Those are the two spaces for special events (though also worth keeping an eye on the Wiltshire Music Centre in Bradford on Avon). The rest are the ones for the weekly fix.
The BeBop Club, at the Bear in Hotwells. Friday night gigs all year, save for a summer break.
post COVID update – now at the Hen and Chicken in Southville, and on Thursdays. Much better. Dates here.
Mainly local line-ups with the odd touring band. A devoted jazz audience who listen hard, an advantage not to be underestimated. The other-worldly economics of jazz mean you can often hear world class music here for a few quid, and sit as close as if you were in your front room. When the audience turnout is small, it can feel a little forlorn, but on a good night it’s a great space.
The Fringe in Clifton. post COVID update Another back room here, and was even smaller than the Bear’s. So Fringe Jazz have restarted at the Bristol Music Club on St Paul’s Road, on Wednesdays. Dates here.
However… The Fringe themselves are also hosting a new monthly jazz gig of their own “in the round”. Not sure what that means in terms of set-up but sounds promising. First Tuesday of the month, with details on their FB page.
Expect to see a mix of Bristol bands and classy out of towners. Prices a little higher here, but the new venue has a good piano, something other clubs generally lack.
The Hen and Chicken, Southville. Just round the corner from the Tobacco Factory, this is where long standing Bristol scene-maker Ian Storror runs his classy promotions these days. Yes, it’s still a pub back room, but a really big one, with decent stage and systems. Plenty of space and a good place to listen to music in reasonable comfort – can get a bit stuffy, so dress lightly. The entry cost tends to be a little higher than the other small venues, but you get top notch players for your money. Gigs are intermittent, but well worth keeping up to date with the programme. Really the only place to hear bands who are not big enough to play St George’s or Colston II, but still need a bigger venue than the Be-Bop club – there are lots of these! Look for current dates using the link for Jazz at the Albert.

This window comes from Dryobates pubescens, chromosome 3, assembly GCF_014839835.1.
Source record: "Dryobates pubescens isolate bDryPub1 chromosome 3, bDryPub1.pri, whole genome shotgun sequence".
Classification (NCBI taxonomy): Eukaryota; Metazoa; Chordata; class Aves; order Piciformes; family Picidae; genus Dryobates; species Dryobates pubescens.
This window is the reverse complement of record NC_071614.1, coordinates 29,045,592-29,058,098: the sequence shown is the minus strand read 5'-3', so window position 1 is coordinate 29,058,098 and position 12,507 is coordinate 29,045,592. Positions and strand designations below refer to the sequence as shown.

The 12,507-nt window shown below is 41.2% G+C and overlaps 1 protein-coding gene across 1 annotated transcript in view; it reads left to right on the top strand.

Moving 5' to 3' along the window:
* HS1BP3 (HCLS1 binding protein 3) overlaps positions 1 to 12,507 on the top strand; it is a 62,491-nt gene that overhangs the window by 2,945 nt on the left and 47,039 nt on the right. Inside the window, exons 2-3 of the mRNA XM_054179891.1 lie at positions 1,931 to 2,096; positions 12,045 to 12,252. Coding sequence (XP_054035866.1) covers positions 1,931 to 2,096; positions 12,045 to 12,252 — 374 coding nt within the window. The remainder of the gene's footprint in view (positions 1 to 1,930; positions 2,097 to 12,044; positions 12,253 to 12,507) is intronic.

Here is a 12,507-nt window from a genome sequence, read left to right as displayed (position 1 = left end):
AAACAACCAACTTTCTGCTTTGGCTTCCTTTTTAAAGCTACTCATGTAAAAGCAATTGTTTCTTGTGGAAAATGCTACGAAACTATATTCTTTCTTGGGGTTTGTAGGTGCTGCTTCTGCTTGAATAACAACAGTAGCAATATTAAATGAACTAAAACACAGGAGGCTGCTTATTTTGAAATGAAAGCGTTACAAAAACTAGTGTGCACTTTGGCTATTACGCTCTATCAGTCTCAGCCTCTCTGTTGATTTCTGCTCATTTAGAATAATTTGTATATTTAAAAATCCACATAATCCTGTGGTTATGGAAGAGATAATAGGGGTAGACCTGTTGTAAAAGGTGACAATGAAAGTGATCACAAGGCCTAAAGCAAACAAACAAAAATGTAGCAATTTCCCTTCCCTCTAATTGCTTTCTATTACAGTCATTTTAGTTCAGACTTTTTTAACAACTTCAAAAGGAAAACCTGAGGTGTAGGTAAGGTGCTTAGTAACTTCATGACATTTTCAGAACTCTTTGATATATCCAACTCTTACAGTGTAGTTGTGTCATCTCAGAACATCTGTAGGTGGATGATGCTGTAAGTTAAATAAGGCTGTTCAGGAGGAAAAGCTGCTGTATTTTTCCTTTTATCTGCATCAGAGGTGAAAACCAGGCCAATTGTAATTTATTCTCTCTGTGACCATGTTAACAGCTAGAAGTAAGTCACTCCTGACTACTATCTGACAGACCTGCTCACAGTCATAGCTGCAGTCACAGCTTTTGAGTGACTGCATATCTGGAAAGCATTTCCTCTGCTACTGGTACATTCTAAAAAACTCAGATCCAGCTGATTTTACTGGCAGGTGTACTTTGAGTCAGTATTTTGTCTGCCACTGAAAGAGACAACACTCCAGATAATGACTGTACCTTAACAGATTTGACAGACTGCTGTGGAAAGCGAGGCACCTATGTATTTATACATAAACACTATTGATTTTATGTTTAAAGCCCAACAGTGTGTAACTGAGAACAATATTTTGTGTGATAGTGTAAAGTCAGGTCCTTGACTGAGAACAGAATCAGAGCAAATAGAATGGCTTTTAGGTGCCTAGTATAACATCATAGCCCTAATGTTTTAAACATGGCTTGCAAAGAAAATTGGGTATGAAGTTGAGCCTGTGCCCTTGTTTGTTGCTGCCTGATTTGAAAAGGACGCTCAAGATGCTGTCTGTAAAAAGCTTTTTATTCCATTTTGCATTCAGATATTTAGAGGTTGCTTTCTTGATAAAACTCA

post COVID update– Ian still laying plans for a restart – venue unknown at the time of writing.
Future Inns, Cabot Circus. Used to have a weekly jazz date programmed by Ian Storror when the hotel opened, but that ceased a while back. Nowadays has a new programmer on Thursday nights. You may hear players who appear at the Fringe, the Be-Bop club and other venues around town, but they feature a lot of high quality touring bands as well, often on their sole visit to Bristol so worth keeping an eye on the listings.
The USP is that the space downstairs from the bar was fitted out as a “proper” jazz club – stage, comfy tables and chairs, nice piano, decent(ish) sound system. Some slightly generic “jazz” pics on the walls remind you it is basically a dull corporate hotel, but what the hell, there’s a good bar and even table service for food and drink if you want. There’s a small charge, usually a bit over fiver. It’s a nice setting and has had some large and enthusiastic crowds. (post COVID update – no news. I’m guessing the hotel may not want to resume gigs post-pandemic, but have no actual info.)